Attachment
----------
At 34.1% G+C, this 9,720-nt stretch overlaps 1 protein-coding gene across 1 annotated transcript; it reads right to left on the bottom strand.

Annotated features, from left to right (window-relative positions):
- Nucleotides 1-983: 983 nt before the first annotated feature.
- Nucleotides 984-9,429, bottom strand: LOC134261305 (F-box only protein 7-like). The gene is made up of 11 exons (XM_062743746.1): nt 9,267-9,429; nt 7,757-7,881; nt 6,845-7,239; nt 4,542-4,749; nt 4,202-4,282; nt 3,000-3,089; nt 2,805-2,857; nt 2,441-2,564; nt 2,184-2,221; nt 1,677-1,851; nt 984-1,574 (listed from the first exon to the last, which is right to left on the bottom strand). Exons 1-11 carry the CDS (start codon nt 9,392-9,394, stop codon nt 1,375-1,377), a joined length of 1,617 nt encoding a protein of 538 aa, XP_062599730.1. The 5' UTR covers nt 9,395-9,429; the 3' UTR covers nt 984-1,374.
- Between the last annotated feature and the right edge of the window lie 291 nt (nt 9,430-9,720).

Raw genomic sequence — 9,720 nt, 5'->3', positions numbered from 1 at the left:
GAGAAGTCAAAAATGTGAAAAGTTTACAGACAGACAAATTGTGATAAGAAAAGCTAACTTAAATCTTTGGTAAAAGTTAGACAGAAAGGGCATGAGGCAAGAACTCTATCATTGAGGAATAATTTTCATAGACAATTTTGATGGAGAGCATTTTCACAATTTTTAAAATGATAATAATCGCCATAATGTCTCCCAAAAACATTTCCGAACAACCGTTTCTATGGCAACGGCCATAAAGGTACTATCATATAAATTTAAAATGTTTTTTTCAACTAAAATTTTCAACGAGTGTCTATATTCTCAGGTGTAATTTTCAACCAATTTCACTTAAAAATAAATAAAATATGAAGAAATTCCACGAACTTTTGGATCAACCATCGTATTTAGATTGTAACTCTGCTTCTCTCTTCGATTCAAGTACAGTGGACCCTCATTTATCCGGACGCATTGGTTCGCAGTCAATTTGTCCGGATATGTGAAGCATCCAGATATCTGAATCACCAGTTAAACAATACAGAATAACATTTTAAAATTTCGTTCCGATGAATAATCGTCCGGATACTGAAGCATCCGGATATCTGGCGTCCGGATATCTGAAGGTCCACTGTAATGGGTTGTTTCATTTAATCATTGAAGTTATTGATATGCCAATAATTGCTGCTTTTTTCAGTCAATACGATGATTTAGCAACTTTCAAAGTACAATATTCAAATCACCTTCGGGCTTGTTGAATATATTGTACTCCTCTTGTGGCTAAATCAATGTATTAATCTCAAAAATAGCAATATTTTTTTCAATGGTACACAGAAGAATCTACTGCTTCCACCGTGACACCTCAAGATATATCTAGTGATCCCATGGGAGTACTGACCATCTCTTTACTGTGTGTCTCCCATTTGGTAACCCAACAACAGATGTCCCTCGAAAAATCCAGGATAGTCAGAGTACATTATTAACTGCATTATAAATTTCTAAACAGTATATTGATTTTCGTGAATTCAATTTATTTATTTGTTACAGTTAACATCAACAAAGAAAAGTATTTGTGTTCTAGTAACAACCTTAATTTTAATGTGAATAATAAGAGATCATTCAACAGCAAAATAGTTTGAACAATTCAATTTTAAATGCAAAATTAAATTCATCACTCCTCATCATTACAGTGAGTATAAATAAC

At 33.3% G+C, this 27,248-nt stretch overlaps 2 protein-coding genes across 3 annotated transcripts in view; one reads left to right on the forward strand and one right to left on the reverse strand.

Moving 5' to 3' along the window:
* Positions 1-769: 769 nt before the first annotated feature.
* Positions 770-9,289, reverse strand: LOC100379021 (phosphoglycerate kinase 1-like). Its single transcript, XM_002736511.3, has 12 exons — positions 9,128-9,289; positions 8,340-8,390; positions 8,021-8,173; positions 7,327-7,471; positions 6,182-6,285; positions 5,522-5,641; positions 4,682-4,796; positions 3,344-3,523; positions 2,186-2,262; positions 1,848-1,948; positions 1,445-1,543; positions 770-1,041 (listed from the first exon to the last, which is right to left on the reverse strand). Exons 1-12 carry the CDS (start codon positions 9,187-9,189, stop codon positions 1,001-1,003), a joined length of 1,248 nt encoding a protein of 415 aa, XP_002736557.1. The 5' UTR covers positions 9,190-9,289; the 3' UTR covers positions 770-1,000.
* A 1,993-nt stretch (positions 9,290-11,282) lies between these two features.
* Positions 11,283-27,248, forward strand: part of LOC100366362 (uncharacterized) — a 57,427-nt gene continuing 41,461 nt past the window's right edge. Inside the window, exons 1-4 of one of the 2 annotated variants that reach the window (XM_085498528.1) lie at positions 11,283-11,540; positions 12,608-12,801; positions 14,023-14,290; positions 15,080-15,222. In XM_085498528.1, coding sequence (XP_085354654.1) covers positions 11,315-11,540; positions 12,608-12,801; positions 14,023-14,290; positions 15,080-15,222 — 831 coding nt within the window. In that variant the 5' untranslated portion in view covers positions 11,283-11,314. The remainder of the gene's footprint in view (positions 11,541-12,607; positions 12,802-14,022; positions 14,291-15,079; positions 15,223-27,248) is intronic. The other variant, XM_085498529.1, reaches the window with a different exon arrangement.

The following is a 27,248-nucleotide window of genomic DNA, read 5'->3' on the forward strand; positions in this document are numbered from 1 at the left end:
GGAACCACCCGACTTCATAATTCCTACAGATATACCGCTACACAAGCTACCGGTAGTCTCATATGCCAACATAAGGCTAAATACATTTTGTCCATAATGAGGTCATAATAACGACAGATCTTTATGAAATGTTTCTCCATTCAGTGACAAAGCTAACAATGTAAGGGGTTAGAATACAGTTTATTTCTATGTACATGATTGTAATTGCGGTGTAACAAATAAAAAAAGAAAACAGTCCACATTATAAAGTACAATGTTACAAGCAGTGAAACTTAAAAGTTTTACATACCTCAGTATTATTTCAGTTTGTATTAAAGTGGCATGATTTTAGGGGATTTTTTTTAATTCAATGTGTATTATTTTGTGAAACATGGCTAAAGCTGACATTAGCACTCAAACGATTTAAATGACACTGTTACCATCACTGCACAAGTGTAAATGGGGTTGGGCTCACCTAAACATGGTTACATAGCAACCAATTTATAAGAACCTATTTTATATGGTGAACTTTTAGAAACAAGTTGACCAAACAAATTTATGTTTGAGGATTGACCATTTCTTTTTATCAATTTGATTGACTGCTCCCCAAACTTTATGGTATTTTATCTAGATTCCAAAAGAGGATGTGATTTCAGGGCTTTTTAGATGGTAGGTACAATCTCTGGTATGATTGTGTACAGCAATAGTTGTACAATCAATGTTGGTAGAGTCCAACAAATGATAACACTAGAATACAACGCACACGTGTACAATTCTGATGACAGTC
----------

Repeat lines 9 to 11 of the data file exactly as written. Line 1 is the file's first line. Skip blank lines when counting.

Moving 5' to 3' along the window:
* Positions 1-769: 769 nt before the first annotated feature.
* Positions 770-9,289, reverse strand: LOC100379021 (phosphoglycerate kinase 1-like). Its single transcript, XM_002736511.3, has 12 exons — positions 9,128-9,289; positions 8,340-8,390; positions 8,021-8,173; positions 7,327-7,471; positions 6,182-6,285; positions 5,522-5,641; positions 4,682-4,796; positions 3,344-3,523; positions 2,186-2,262; positions 1,848-1,948; positions 1,445-1,543; positions 770-1,041 (listed from the first exon to the last, which is right to left on the reverse strand). Exons 1-12 carry the CDS (start codon positions 9,187-9,189, stop codon positions 1,001-1,003), a joined length of 1,248 nt encoding a protein of 415 aa, XP_002736557.1. The 5' UTR covers positions 9,190-9,289; the 3' UTR covers positions 770-1,000.